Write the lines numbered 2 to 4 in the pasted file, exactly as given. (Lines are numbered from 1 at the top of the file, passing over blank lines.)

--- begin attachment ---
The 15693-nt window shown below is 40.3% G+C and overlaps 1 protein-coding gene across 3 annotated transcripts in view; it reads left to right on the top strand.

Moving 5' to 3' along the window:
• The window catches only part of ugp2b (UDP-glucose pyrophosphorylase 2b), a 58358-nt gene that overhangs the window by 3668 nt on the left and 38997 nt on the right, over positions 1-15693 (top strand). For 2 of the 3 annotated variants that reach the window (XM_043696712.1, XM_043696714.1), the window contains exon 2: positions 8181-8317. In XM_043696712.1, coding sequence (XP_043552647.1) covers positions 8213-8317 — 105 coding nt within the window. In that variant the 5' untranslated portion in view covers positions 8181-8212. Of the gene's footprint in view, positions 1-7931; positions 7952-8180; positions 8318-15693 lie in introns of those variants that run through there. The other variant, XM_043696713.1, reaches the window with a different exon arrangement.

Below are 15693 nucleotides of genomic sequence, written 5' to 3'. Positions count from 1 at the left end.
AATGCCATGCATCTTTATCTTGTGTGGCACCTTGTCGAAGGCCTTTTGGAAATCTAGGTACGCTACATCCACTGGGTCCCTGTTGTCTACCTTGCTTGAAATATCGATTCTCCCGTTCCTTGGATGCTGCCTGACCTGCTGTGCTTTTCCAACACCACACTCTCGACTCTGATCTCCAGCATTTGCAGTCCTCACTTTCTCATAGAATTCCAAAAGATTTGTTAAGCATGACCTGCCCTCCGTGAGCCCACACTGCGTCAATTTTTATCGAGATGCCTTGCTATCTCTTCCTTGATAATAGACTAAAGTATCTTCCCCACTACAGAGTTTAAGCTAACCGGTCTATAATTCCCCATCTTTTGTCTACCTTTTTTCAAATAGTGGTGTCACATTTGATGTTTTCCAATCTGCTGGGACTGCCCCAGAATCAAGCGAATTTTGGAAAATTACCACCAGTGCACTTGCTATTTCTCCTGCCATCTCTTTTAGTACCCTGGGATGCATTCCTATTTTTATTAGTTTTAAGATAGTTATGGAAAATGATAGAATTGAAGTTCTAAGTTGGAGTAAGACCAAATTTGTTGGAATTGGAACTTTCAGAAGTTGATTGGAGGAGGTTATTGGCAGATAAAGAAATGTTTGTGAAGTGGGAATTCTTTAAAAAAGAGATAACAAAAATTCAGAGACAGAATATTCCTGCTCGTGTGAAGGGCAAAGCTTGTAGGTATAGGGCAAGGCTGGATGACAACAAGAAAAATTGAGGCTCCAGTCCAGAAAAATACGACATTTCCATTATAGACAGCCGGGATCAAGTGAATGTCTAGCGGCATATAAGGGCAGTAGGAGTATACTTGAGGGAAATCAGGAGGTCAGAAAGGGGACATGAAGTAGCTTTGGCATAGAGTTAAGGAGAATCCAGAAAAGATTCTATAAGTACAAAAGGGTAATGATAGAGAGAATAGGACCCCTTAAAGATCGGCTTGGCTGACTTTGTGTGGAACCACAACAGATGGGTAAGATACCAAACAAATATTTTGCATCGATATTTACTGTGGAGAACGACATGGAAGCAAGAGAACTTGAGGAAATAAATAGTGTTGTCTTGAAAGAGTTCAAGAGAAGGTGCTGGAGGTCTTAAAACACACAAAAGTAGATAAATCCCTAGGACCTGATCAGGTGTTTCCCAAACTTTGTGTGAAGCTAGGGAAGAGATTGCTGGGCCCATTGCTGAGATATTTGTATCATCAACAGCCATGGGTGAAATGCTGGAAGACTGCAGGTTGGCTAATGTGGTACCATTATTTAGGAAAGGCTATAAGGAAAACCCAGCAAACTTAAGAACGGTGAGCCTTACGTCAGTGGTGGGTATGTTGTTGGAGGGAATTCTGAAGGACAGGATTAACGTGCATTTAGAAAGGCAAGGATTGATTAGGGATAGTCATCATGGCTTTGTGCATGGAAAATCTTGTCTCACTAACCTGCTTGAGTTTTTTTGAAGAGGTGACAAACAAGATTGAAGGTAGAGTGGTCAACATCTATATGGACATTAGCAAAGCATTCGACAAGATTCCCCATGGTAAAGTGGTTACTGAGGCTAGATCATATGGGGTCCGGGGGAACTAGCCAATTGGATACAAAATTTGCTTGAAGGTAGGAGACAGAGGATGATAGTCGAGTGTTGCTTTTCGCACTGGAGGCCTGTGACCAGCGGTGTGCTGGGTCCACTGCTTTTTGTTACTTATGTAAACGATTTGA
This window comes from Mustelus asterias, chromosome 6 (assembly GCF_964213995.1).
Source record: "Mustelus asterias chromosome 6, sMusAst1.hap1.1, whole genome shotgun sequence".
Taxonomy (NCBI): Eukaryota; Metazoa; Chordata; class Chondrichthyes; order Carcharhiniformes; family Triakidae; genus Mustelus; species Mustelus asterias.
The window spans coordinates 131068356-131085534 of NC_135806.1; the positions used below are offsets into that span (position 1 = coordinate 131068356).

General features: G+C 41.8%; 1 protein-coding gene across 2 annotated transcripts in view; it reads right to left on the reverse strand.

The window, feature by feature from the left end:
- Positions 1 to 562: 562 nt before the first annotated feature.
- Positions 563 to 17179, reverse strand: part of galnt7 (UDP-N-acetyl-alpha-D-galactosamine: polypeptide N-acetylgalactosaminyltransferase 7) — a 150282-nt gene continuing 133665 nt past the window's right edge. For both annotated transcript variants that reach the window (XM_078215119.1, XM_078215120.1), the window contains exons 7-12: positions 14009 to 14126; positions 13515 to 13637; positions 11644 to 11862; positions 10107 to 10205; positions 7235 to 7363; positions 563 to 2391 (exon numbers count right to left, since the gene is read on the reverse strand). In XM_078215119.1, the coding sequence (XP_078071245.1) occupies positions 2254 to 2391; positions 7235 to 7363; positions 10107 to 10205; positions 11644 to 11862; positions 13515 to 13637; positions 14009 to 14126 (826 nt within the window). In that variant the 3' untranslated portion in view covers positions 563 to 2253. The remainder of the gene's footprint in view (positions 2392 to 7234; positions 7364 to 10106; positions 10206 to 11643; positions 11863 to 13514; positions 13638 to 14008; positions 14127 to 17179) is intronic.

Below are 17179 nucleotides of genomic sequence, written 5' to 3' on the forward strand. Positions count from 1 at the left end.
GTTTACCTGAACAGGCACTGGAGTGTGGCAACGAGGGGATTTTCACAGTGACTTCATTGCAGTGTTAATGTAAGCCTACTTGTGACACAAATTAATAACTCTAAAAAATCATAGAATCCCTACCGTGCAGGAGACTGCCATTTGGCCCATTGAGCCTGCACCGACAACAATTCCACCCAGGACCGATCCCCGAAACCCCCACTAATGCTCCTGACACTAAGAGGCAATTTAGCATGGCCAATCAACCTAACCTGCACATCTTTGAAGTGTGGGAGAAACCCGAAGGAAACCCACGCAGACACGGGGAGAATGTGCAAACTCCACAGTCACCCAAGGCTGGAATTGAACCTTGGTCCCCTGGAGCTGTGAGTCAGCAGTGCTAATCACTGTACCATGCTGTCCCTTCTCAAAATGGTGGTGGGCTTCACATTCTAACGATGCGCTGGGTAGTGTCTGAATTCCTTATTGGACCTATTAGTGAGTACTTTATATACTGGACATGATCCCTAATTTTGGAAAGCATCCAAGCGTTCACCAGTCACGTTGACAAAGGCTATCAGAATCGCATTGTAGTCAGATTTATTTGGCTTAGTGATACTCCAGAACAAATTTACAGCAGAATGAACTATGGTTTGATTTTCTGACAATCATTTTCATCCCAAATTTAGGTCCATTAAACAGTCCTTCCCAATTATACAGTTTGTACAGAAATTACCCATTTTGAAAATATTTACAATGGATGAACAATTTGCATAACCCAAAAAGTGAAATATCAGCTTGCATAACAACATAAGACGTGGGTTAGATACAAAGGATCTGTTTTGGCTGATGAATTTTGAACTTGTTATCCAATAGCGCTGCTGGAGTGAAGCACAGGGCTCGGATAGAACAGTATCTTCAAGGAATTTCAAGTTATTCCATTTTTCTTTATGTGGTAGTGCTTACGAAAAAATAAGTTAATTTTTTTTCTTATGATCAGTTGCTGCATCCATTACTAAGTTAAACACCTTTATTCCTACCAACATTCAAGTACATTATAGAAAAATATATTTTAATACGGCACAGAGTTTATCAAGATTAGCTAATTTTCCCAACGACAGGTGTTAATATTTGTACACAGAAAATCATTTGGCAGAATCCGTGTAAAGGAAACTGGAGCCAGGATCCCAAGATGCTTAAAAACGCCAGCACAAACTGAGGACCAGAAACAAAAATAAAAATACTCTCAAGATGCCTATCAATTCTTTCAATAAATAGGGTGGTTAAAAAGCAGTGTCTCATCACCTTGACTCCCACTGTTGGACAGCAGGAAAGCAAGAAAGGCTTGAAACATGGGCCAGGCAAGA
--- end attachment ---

Moving 5' to 3' along the window:
• The window catches only part of ugp2b (UDP-glucose pyrophosphorylase 2b), a 58358-nt gene that overhangs the window by 3668 nt on the left and 38997 nt on the right, over positions 1-15693 (top strand). For 2 of the 3 annotated variants that reach the window (XM_043696712.1, XM_043696714.1), the window contains exon 2: positions 8181-8317. In XM_043696712.1, coding sequence (XP_043552647.1) covers positions 8213-8317 — 105 coding nt within the window. In that variant the 5' untranslated portion in view covers positions 8181-8212. Of the gene's footprint in view, positions 1-7931; positions 7952-8180; positions 8318-15693 lie in introns of those variants that run through there. The other variant, XM_043696713.1, reaches the window with a different exon arrangement.

Below are 15693 nucleotides of genomic sequence, written 5' to 3'. Positions count from 1 at the left end.